Nissan & Fastned Expand Partnership – 4 Years Of Free Fast Charging!
Great news comes from the Netherlands where Nissan and Fastned announced expansion of partnership that earlier resulted in two years of free access to DC fast chargers (similar to No Charge To Charge in U.S.).
The Netherlands is lucky to have Fastned as a solid nationwide charging infrastructure provider, with some 50 well-placed, multi-standard 50 kW chargers along highways. Which is apparently more than enough to seduce Nissan.
The new deal is something to be envied – four years of free DC fast charging at Fastned for every new Nissan LEAF and e-NV200!
The deal concerns only the Netherlands, where Fastned operates, but as Fastned intends to expand to other countries in Europe, it’s expected the program will enable free access at all the stations on the network.
“Fastned and Nissan intensify their partnership. As of today, every new Nissan LEAF and e-NV200 will include four years of free fast charging at Fastned. It marks the start of the era of cheap and green electric mobility. With a nationwide network of 50 fast charging stations Nissan drivers no longer have to think about cost and range. In the near future, they are also welcome at Fastned stations in cities and other countries.”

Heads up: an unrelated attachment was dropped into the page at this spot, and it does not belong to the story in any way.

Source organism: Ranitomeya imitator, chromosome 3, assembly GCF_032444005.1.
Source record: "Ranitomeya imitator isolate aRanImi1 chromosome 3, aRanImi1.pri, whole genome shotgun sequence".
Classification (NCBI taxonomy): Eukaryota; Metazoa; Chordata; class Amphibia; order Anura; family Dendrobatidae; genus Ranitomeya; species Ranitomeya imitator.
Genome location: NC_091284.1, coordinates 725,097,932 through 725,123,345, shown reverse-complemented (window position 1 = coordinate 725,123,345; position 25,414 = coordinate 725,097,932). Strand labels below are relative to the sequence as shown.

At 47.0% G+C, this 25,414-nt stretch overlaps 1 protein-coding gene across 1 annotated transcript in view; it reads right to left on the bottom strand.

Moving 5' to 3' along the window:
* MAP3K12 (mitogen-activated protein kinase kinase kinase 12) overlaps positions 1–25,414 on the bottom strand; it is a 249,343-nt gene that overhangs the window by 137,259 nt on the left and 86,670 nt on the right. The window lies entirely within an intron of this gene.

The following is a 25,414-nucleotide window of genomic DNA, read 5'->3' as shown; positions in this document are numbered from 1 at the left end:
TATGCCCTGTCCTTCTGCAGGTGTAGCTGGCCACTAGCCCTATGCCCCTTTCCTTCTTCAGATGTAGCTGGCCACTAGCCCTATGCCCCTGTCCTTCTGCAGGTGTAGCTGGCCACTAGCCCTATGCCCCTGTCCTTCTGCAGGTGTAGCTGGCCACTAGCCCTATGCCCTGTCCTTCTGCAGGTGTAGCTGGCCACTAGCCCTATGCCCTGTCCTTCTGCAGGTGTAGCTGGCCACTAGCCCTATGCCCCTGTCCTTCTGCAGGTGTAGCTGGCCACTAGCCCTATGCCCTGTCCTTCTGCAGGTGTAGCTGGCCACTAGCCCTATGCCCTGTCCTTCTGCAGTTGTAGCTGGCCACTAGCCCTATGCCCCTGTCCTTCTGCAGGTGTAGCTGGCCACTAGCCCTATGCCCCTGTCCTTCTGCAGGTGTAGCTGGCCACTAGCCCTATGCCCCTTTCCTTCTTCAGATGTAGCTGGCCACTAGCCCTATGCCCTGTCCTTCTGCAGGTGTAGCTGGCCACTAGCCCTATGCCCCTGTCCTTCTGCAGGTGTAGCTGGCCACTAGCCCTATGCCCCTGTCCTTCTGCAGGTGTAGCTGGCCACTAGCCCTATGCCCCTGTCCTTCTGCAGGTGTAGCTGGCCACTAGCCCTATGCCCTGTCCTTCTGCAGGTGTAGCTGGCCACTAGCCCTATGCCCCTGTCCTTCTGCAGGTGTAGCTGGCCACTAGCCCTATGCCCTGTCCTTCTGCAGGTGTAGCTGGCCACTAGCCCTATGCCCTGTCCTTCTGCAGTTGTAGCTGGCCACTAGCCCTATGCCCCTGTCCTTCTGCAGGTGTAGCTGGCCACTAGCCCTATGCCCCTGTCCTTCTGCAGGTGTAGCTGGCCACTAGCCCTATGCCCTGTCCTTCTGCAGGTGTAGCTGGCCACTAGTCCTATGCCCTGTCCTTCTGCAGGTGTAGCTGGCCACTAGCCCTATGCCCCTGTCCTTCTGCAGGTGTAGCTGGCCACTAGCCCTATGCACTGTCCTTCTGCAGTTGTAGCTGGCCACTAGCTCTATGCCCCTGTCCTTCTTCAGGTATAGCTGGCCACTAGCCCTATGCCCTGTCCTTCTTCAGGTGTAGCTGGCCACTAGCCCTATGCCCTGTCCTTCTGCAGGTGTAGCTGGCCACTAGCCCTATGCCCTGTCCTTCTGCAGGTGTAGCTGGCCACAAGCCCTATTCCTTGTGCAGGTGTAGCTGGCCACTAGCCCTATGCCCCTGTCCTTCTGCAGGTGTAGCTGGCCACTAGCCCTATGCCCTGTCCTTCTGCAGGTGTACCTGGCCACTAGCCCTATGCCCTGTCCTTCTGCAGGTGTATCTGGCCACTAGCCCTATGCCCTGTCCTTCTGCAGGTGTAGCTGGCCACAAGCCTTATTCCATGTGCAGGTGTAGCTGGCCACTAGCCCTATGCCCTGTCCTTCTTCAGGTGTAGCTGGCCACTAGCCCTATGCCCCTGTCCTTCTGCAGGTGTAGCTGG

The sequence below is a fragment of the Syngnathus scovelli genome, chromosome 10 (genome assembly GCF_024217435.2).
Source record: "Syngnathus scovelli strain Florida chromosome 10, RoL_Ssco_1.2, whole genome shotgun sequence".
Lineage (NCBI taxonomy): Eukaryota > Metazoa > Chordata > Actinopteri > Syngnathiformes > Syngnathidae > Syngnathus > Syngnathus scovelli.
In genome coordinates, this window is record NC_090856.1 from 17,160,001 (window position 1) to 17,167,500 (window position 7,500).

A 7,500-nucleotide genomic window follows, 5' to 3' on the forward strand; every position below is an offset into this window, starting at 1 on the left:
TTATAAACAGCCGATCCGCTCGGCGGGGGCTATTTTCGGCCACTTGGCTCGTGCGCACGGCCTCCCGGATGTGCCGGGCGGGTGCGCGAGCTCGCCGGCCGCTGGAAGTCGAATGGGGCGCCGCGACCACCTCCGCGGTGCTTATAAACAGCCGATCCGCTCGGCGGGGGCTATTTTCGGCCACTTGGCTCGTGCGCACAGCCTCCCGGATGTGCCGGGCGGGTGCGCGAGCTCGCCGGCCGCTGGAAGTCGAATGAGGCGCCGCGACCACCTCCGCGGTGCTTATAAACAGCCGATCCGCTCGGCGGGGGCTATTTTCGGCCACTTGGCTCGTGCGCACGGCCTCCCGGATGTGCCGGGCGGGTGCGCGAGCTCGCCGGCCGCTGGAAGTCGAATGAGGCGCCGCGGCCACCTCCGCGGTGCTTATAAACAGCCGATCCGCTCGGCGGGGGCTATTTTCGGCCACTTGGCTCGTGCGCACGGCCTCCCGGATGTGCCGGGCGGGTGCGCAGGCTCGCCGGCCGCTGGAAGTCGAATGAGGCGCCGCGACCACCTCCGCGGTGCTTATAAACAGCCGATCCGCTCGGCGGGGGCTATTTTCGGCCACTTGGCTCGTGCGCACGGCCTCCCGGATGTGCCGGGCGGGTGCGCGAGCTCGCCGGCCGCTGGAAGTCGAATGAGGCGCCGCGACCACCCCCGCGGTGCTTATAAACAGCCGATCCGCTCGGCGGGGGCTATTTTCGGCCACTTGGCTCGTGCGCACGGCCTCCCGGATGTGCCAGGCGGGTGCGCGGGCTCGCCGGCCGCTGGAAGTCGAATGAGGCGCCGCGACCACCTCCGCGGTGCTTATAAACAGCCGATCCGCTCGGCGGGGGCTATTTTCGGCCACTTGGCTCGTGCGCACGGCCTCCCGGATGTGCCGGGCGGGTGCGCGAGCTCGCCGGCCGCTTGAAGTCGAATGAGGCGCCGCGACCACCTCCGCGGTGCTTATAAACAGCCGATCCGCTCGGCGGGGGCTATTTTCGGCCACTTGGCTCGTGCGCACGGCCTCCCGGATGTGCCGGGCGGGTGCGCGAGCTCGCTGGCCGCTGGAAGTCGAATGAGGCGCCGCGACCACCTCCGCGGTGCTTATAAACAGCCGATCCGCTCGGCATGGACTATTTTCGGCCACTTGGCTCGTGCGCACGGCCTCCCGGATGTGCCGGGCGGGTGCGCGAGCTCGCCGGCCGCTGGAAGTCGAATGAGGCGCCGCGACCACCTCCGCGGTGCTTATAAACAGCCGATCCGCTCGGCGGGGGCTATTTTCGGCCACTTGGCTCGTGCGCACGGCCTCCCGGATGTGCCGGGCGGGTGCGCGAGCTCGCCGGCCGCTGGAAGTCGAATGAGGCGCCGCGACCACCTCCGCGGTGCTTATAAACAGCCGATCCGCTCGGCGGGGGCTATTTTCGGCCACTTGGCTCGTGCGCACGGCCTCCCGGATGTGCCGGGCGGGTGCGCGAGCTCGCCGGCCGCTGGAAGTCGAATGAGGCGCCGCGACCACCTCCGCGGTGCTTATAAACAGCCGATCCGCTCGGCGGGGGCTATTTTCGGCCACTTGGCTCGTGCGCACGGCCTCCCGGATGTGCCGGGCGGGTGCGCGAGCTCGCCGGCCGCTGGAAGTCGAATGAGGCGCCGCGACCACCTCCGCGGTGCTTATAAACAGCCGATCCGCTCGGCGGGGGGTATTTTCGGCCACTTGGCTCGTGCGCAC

Michiel Langezaal, CEO Fastned said:
“With this Fastned subscription Nissan drivers can fast-charge for free throughout the Netherlands, and soon throughout Europe. This partnership does not only make electric driving economical, it also makes electric cars accessible to those without their own charging point at home.”
The bill for charging will of course be covered by Nissan, who probably negotiated a bulk price reduction, hoping to leverage LEAF and e-NV200 sales.
Four years of access to Fastned network comes as part of Nissan e-Four package, which also includes a rental car for four years (12 weeks total) for holidays, four years of free maintenance and a free charge point at home or at work.
As always, we went inside the details for you to learn where the asterisks are hidden. According to the Nissan press release, there is a 5,500 kWh energy cap for free charging, which should be enough for up to 36,000 km (over 22,000 miles). For a normal user it’s not bad at all, and probably will just prevent exploiting the promotion to build a taxi service, or something similar.